of the Week [Recordings
of Indeterminate Origin]
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The New Pornographers
are a Vancouver group made up of A.C. Newman and a group of musicians
which include Neko Case and Destroyer's Dan Bejar. Their 2000 debut, "Mass
Romantic," and 2003's "Electric Version" (as well as Newman's 2004 solo
debut "The Slow Wonder") enjoyed wild critical and public acclaim.
Here are the songs played:
Click on the highlighted tracks to download the MP3. Seven of the performed songs appear in studio versions on the new 14-song album Twin Cinema. This is an excellent stereo recording and has never been officially released. These are high quality, stereo MP3s - sample rate of 192 kibit/s.
Here are some comments on the new album by vocalist A. C. Newman:
"Twin Cinema": Vocalist A. C. Newman updated this Electric Version-era tune with new lyrics referencing his part-time home San Francisco, hoping that "San Franciscans will hoot and holler at the '16th and Valencia' line when we play it live."
"The Bones Of An Idol": This song originated as a result of a studio accident, in which MIDI drum sounds were replaced with piano notes. Newman started writing the song using the dissonant piano music as the bed, but when they didn't mesh, he dropped the original music and "started going in a pseudo John Cale-Eno direction, with the insistent piano and the man chorus at the end, though we later chickened out and added ladies."
"Use It": Newman points out that drummer Dahle used beats from Iron Maiden, Kiss's "Detroit Rock City", and Zep's "Fool In The Rain" to create this "Frankensteins monster". Lyric of the week: "Two sips from the cup of human kindness and I'm shitfaced."
"The Bleeding Heart Show": The coda of this song, which confirms Newmans long-suspected interest in the Zulu choral music Isicathamiya, is something he "had around for a while, and just needed a great song to go with it."
"The Jessica Numbers": Possibly Newman's favorite song on the album, as "it doesn't sound like any song I can think of, though Dan compared it to 'Jesus Christ Superstar', which is of course an incredible compliment."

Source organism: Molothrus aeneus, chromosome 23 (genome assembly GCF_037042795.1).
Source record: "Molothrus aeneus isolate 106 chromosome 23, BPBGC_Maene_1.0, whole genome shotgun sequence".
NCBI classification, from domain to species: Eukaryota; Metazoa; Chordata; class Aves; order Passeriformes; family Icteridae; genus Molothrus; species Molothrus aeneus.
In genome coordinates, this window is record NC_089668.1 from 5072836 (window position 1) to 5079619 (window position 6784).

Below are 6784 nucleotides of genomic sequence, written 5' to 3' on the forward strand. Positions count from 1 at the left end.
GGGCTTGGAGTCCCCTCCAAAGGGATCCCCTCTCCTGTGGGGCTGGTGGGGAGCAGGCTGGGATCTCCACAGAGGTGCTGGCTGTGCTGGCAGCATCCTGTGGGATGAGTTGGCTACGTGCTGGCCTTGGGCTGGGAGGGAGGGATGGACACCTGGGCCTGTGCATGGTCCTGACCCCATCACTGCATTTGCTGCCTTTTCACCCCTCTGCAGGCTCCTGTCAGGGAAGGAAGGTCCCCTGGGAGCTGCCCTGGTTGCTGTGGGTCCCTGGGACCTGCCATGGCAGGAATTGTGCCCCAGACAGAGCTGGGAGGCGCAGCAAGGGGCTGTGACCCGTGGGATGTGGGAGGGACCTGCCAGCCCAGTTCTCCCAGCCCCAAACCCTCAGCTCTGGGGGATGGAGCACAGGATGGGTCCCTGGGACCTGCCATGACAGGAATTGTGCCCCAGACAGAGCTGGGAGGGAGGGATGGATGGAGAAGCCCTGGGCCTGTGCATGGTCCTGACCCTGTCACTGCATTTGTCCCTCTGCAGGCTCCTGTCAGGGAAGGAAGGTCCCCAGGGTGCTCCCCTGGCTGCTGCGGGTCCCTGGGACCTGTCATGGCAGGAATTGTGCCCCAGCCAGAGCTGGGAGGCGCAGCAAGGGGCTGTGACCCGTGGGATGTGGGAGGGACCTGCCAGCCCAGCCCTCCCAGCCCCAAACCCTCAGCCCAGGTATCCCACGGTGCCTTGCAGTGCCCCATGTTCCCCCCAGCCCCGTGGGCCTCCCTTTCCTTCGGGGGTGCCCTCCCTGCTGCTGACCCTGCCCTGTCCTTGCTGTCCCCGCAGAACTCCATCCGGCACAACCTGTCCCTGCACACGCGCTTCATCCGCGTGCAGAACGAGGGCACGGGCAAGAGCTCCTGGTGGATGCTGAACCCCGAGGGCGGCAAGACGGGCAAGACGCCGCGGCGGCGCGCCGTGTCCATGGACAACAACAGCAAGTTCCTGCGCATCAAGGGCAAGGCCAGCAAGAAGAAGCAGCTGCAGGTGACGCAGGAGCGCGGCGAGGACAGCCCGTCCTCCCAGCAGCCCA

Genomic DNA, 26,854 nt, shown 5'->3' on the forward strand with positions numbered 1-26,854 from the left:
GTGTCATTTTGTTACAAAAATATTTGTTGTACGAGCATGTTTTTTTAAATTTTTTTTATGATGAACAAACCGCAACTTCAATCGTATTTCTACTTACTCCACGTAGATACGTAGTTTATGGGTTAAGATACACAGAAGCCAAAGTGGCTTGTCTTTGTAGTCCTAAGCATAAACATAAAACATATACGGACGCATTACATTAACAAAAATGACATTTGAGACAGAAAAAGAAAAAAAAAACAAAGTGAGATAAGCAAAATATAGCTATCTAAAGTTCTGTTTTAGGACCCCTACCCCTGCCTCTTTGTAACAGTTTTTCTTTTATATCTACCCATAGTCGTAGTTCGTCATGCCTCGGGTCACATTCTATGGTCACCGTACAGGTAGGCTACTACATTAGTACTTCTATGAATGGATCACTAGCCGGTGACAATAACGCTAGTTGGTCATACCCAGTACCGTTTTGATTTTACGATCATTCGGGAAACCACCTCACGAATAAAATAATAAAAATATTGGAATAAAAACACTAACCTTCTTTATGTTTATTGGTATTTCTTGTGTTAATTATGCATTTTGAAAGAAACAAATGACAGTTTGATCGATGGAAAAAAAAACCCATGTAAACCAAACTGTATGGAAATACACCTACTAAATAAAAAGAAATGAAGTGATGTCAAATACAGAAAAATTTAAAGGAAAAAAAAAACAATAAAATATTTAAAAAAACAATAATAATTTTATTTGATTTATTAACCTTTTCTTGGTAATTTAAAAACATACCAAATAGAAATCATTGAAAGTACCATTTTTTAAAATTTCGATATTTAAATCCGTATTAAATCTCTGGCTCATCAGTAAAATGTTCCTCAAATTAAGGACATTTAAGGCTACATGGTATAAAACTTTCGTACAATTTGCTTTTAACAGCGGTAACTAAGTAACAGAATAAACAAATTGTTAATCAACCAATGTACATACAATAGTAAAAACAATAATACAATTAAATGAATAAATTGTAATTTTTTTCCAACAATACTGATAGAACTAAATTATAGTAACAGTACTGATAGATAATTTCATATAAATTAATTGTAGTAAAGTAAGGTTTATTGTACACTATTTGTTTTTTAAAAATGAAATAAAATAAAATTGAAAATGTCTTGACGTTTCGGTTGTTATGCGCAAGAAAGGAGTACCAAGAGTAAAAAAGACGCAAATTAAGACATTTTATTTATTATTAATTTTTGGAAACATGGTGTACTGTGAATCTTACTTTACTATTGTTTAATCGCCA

"These Are The Fables": Newman says, "This one I like 'cause it's got, unintentionally, a little Jimmy Webb in it. It wouldn't have been that out of place on Thelma Houston's Sunshower or that Supremes album he wrote. It's also cool to have Neko sing something not like her previous lead vocals." Note the groovy piano/drum jam toward the end.
"Sing Me Spanish Techno": In which Newman tries to write a song with a ton of parts and an asymmetrical structure but still a pop song through and through. And succeeds. Title inspired by his girlfriend Amy, and, as he was reading Joseph Campbell's "Hero With A Thousand Faces" while writing it, "there are some veiled references about the hero's journey and different myths, bullshit like that."
"Falling Through Your Clothes": Newman and Collins (who Newman calls "the quiet backbone of the whole operation") found a shred of music from the Electric Version sessions - deemed too weird to develop for that album - and added some verses and gave it its own song. Newman thinks it sounds like proto-minimalist freak icon Moondog, but Newman is also stoned out of his gourd.
"Three Or Four": The length of this song is 3:04. Accidentally. Newman says that since recording the song, "3 or 4" has shown up everywhere: When do you want to meet? 3 or 4. How many days were you there? 3 or 4. He says, "This song started as a call to arms for some personal revolution, then it became a kind of drinking song." This is a Neko/Kathryn double lead vocal.
"Star Bodies": "Every album needs a song that's based on another one of our songs backwards," says Newman.
Originally the opening track, Newman felt it worked better as a closer:
"It had to be one or the other - it's too epic and strange to fit
anywhere else." He fears he cribbed the verse from that "Wars
Or Hands Of Time" song by '60s Aussie psych-rockers Masters Apprentices,
which is such an A.C. Newman thing to fear.
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